The town of Kaiserswerth lies on the east bank of the Rhine river, a short distance to the north of Düsseldorf. It has its origins in a benedictine abbey founded on an island in the river around 700AD. The island formed an important crossing place and was thus a strategic location that was fortified with a castle. In the 11th century a palace for the Holy Roman Emperor (Kaiserpfalz) was built there and the town (now known as Kaiserswerth) was made into a toll station for river traffic in the 12th century. It was strongly fortified and saw various sieges throughout the middle ages, often resisting its attackers for many months. Eventually the west branch of the Rhine silted up and the town found itself on the east bank of the river instead of on an island.
In the 13th century Kaiserswerth passed to the Electors of Cologne, forming an enclave within the Duchy of Jülich-Berg. The fortifications were significantly strengthened in 16th century to resist artillery fire. An earthwork rampart with five bastions, fronted by a flooded ditch, were built. The palace formed a citadel'in the south-west corner of the town and there was a bridgehead fort on the west bank of the Rhine.
However, these fortifications did not save the town from being taken numerous times. Kaiserswerth was captured in 1586 during the Cologne War, occupied by the Spanish from 1589-1592 and taken by Hesse in 1636. In 1656 a powder magazine'exploded, damaging the palace and the fortifications. Following this accident the damage was repaired and the fortifications were improved. The ditch was widened and four demi-lunes were constructed in front of the curtains. The ramparts were also revetted in stone to prevent them from erosion due to wet weather and the water in the ditch.
In 1688 at the beginning of the War of the Grand Alliance the Elector of Cologne made an alliance with Louis XIV'of France, giving the French access to a valuable Rhine crossing at Kaiserswerth. Dutch and Brandenburg troops laid siege to the town in June 1689, with the Dutch engineer Coehoorn'advising the commanders. The French garrison surrendered at the end of the month when a fire destroyed much of their provisions.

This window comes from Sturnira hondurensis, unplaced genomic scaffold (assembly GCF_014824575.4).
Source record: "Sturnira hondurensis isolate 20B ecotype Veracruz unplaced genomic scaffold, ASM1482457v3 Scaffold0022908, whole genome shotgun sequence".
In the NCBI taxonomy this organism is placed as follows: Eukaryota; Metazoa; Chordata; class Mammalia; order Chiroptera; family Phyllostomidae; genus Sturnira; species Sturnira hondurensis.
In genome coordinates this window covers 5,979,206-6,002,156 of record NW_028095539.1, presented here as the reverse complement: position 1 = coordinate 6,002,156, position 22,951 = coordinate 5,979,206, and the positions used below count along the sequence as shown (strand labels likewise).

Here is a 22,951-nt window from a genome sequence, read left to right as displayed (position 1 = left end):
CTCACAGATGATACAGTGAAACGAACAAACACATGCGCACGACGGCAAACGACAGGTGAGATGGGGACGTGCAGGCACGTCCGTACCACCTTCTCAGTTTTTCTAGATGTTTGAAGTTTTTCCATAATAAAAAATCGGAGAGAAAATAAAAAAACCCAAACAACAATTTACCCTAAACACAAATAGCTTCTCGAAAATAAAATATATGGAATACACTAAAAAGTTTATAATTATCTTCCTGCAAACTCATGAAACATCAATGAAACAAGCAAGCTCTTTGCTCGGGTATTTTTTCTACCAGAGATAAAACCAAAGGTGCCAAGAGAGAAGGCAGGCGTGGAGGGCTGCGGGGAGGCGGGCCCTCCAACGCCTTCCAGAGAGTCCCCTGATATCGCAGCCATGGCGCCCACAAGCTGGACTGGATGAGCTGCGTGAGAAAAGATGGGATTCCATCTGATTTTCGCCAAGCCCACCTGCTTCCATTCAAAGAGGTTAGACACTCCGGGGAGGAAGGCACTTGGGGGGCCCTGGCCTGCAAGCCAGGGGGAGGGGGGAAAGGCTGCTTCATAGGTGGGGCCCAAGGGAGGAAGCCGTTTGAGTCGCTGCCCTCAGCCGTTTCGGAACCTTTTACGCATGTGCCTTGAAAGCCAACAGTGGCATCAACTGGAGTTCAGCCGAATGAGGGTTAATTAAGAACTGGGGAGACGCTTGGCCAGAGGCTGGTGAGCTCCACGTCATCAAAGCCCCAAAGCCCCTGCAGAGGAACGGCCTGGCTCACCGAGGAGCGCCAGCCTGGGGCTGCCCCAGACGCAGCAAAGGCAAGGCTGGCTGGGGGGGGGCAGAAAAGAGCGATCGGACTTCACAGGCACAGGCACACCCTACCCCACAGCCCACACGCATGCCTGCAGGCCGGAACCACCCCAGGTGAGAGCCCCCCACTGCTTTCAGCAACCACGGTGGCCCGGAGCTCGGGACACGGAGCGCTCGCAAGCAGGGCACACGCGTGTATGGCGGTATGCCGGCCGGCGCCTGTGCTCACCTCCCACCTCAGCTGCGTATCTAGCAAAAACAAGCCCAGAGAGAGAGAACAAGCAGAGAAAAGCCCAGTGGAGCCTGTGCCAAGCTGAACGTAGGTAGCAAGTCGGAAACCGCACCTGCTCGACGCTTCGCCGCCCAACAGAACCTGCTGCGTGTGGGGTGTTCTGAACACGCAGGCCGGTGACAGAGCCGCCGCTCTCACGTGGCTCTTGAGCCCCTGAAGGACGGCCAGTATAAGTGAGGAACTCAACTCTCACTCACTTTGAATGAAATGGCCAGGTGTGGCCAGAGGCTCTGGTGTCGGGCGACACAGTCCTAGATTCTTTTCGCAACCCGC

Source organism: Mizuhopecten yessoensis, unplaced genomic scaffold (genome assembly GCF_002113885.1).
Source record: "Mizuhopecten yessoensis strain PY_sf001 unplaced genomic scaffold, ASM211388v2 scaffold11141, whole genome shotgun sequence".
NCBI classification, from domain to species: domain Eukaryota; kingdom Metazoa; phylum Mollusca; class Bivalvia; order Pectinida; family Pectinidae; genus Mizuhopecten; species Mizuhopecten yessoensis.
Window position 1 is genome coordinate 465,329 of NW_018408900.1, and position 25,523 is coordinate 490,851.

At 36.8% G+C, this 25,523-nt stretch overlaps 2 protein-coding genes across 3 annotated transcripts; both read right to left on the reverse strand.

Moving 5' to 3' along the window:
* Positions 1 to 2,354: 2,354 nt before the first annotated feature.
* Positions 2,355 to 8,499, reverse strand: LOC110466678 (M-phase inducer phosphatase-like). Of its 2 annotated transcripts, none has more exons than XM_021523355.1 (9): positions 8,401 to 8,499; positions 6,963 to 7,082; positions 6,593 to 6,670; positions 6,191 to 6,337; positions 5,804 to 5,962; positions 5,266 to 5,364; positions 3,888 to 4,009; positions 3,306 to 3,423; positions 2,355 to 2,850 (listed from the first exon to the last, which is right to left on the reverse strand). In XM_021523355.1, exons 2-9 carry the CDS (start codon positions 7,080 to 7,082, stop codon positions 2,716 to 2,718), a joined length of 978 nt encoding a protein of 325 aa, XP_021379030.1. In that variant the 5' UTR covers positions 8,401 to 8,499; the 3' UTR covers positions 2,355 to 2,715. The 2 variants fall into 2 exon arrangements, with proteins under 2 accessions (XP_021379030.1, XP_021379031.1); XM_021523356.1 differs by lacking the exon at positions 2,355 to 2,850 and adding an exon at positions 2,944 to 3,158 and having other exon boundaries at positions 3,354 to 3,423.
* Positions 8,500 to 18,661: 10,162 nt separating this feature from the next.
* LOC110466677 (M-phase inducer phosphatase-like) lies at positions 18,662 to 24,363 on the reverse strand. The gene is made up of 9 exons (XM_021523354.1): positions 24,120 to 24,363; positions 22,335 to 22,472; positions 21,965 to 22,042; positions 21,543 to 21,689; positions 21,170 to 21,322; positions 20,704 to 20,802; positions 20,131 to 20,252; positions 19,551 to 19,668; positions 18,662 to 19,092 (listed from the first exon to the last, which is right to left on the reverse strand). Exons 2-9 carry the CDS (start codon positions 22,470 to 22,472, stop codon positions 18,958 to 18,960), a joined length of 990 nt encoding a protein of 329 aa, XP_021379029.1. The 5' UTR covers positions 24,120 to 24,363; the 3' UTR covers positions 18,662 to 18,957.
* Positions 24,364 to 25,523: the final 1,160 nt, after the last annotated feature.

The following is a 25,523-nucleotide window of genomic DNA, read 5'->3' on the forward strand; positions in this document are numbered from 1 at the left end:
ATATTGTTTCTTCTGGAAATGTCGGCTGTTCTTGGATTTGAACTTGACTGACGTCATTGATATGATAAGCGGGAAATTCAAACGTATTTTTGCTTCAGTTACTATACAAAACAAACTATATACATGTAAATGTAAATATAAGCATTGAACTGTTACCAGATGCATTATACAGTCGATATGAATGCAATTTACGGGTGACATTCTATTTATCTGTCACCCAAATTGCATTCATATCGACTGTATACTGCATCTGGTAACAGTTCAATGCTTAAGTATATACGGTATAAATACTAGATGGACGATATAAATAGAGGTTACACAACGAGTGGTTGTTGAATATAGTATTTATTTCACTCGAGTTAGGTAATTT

The French reoccupied Kaiserswerth in 1701 and the Allies laid siege to it in 1702, opening the War of the Spanish Succession in the Rhineland. They made two attacks, one from the north and one from the south, but both were harassed by French batteries on the west bank of the river. The garrison capitulated after a hard-fought siege lasting over two months, during which time the town had been virtually destroyed. The palace was blown up later in the year and stone from the ruins was used to rebuild the town. The fortifications were partially restored after the destruction of 1702, but Kaiserswerth lost its status as an important fortress and the town eventually lost out to Düsseldorf, which outgrew it.
Kaiserswerth is now a suburb of Düsseldorf and has a popular place to visit because of its picturesque location on the bank of the Rhine. In places the fotifications survive as earthen banks, since the revetment stone has been removed. In other places the fortifications have been completely swept away by modern buildings. Nevertheless Kaiserswerth is an interesting place to visit because of its old buildings and the ruins of the Kaiserpfalz. Kaiserswerth can be reached from Düsseldorf's Stadtbahn (metro) U79 line or by various bus services. The area around the old town can get very crowded in the summer, making parking difficult.